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Mets relievers could begin pitching multiple innings

Addison Reed of the New York Mets in

Addison Reed of the New York Mets in the dugout against the Arizona Diamondbacks at Chase Field on May 16, 2017 in Phoenix, Arizona. Credit: Getty Images / Jennifer Stewart

Will the Mets resort to a throwback bullpen?

Until their starting pitchers can produce longer outings, the Mets might return to a bygone era by asking their relievers to throw multiple innings.

Closer Addison Reed had a six-out save against the Pirates on Saturday night, and the next day, general manager Sandy Alderson told an audience of season-ticket holders: “I don’t think that’s the last time you’re going to see that. Our starters don’t go long enough in games for us to use a guy for a third of an inning, two-thirds of an inning, even an inning in some cases.”

Citing injuries and underperformance, he said, “Our pitching has changed. We don’t have the dominant pitching we once had.’’

Told of those remarks, Reed responded, “Fine with me. I have no problem with it. It’s why you play the game. You want to be out there, you want to be pitching. I’m fine going two innings, I have nothing against it. I’ll throw in the fourth and fifth inning if I have to.’’

Yankees Hall of Fame reliever Rich Gossage averaged nearly 2 1⁄3 innings per outing in 63 games in 1978. Gossage had 310 career saves. According to the Society for American Baseball Research, he had four or five outs in 68 of those saves, six to eight outs in 101 and at least nine outs in 24 more.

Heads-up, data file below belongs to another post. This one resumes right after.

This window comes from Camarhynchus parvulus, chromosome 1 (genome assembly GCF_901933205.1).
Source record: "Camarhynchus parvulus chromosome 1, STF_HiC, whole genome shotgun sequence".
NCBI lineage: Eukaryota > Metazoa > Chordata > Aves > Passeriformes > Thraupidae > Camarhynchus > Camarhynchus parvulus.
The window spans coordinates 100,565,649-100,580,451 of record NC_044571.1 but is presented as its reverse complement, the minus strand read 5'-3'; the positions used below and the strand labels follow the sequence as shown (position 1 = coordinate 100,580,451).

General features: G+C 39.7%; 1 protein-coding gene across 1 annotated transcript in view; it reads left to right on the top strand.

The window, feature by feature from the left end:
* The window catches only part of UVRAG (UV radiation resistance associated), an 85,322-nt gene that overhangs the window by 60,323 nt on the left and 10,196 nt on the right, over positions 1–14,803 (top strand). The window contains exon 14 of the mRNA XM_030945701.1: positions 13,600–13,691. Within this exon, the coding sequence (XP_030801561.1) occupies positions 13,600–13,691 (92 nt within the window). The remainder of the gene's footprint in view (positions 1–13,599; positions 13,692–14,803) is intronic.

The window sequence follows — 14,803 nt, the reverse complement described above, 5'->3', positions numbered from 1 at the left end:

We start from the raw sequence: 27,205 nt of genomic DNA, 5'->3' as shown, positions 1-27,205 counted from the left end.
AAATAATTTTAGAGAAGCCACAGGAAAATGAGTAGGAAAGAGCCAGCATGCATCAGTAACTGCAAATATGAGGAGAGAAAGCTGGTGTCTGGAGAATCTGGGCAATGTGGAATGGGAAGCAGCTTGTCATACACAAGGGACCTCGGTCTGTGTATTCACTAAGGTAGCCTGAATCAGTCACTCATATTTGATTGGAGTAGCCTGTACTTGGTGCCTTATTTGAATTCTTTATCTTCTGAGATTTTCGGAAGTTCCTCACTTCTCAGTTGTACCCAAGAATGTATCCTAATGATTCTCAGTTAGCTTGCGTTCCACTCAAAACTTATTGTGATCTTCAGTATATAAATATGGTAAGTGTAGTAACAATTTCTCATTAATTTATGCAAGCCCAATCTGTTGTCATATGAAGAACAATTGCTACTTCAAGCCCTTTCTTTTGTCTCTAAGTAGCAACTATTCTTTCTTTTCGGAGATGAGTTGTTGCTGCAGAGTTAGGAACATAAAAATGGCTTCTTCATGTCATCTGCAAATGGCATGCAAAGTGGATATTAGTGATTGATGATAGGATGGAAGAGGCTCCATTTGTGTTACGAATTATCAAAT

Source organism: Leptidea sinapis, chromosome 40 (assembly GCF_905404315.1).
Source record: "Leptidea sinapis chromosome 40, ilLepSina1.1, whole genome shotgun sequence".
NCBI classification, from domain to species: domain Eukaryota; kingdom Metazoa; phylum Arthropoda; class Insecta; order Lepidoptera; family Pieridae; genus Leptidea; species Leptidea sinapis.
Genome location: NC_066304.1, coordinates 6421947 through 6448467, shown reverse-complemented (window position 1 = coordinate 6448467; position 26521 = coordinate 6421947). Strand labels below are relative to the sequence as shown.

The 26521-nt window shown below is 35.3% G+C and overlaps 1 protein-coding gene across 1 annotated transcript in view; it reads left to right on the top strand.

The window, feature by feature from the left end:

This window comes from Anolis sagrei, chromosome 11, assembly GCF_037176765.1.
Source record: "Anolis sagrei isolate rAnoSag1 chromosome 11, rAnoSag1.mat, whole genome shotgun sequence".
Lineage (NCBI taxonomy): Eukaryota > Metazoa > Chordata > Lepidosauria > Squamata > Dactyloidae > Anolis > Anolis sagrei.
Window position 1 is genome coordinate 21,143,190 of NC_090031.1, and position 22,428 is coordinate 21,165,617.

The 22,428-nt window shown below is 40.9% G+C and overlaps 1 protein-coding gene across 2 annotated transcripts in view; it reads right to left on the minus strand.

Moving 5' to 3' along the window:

“I don’t see an issue with any of our guys going multiple innings,’’ Reed said. “I’m all for it if it’s going to help us win games. If that’s what they have to do, I’m ready to go.’’

Jerry Blevins has functioned as the Mets’ lefty specialist but said he has no issue pitching to more than a couple of batters.

“I’ll do what they ask me to do to get people out,’’ he said. “No matter what the situation is, right or lefthanded, whatever they want me to do, I do it. Just give me a heads-up.”

Not leaving Las Vegas

Alderson was asked why the Mets have their Triple-A team in Las Vegas, which can make it difficult to quickly call up players. The affiliate was in Buffalo through the 2012 season. “It’s a very simple explanation. Buffalo didn’t want us,’’ Alderson said. “They decided they were better off with an affiliation with Toronto. Obviously, Toronto is close, sort of a joint fan base. Until we find something else, we’re there this year and next year.’’

Straight answer to shifty question

When a fan asked Alderson why the Mets don’t try to break defensive shifts by bunting to the opposite side of the field, he said, “We don’t have any guys that can bunt very well.”

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